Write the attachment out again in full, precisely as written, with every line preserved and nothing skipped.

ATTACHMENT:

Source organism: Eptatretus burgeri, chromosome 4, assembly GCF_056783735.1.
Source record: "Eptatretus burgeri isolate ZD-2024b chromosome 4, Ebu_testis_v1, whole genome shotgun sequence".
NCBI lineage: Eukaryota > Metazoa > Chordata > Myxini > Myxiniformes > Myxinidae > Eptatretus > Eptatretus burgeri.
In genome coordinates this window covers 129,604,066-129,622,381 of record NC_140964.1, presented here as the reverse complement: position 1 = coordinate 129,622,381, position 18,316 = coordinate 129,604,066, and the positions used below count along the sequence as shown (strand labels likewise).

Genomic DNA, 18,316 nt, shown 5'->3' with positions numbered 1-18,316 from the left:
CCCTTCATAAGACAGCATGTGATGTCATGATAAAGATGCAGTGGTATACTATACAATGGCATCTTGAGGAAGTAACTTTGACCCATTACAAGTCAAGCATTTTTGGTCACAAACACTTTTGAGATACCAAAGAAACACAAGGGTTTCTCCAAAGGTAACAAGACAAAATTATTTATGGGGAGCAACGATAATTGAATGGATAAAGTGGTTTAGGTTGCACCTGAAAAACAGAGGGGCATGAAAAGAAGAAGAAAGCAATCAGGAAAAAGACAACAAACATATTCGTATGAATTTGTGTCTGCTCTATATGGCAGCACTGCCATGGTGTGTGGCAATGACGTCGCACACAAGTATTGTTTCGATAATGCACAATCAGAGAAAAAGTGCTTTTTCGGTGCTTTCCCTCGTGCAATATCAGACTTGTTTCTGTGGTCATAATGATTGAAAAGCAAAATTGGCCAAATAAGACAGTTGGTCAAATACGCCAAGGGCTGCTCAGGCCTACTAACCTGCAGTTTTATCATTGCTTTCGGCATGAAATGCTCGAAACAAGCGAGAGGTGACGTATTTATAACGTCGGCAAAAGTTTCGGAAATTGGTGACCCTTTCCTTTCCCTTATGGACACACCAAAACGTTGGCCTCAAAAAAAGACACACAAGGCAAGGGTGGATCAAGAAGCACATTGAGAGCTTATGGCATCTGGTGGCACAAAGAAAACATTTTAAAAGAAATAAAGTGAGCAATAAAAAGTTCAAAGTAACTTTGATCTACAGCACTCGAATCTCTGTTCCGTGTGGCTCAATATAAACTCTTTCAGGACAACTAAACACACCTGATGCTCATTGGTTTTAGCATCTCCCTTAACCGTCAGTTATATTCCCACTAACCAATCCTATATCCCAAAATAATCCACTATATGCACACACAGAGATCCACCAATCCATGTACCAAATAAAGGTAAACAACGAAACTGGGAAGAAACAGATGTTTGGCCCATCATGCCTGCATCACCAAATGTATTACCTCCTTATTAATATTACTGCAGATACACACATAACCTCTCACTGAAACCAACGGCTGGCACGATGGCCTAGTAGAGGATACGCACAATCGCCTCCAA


Source organism: Eptatretus burgeri, chromosome 4, assembly GCF_056783735.1.
Source record: "Eptatretus burgeri isolate ZD-2024b chromosome 4, Ebu_testis_v1, whole genome shotgun sequence".
NCBI lineage: Eukaryota > Metazoa > Chordata > Myxini > Myxiniformes > Myxinidae > Eptatretus > Eptatretus burgeri.
In genome coordinates this window covers 129,604,066-129,622,381 of record NC_140964.1, presented here as the reverse complement: position 1 = coordinate 129,622,381, position 18,316 = coordinate 129,604,066, and the positions used below count along the sequence as shown (strand labels likewise).

Genomic DNA, 18,316 nt, shown 5'->3' with positions numbered 1-18,316 from the left:
CCCTTCATAAGACAGCATGTGATGTCATGATAAAGATGCAGTGGTATACTATACAATGGCATCTTGAGGAAGTAACTTTGACCCATTACAAGTCAAGCATTTTTGGTCACAAACACTTTTGAGATACCAAAGAAACACAAGGGTTTCTCCAAAGGTAACAAGACAAAATTATTTATGGGGAGCAACGATAATTGAATGGATAAAGTGGTTTAGGTTGCACCTGAAAAACAGAGGGGCATGAAAAGAAGAAGAAAGCAATCAGGAAAAAGACAACAAACATATTCGTATGAATTTGTGTCTGCTCTATATGGCAGCACTGCCATGGTGTGTGGCAATGACGTCGCACACAAGTATTGTTTCGATAATGCACAATCAGAGAAAAAGTGCTTTTTCGGTGCTTTCCCTCGTGCAATATCAGACTTGTTTCTGTGGTCATAATGATTGAAAAGCAAAATTGGCCAAATAAGACAGTTGGTCAAATACGCCAAGGGCTGCTCAGGCCTACTAACCTGCAGTTTTATCATTGCTTTCGGCATGAAATGCTCGAAACAAGCGAGAGGTGACGTATTTATAACGTCGGCAAAAGTTTCGGAAATTGGTGACCCTTTCCTTTCCCTTATGGACACACCAAAACGTTGGCCTCAAAAAAAGACACACAAGGCAAGGGTGGATCAAGAAGCACATTGAGAGCTTATGGCATCTGGTGGCACAAAGAAAACATTTTAAAAGAAATAAAGTGAGCAATAAAAAGTTCAAAGTAACTTTGATCTACAGCACTCGAATCTCTGTTCCGTGTGGCTCAATATAAACTCTTTCAGGACAACTAAACACACCTGATGCTCATTGGTTTTAGCATCTCCCTTAACCGTCAGTTATATTCCCACTAACCAATCCTATATCCCAAAATAATCCACTATATGCACACACAGAGATCCACCAATCCATGTACCAAATAAAGGTAAACAACGAAACTGGGAAGAAACAGATGTTTGGCCCATCATGCCTGCATCACCAAATGTATTACCTCCTTATTAATATTACTGCAGATACACACATAACCTCTCACTGAAACCAACGGCTGGCACGATGGCCTAGTAGAGGATACGCACAATCGCCTCCAA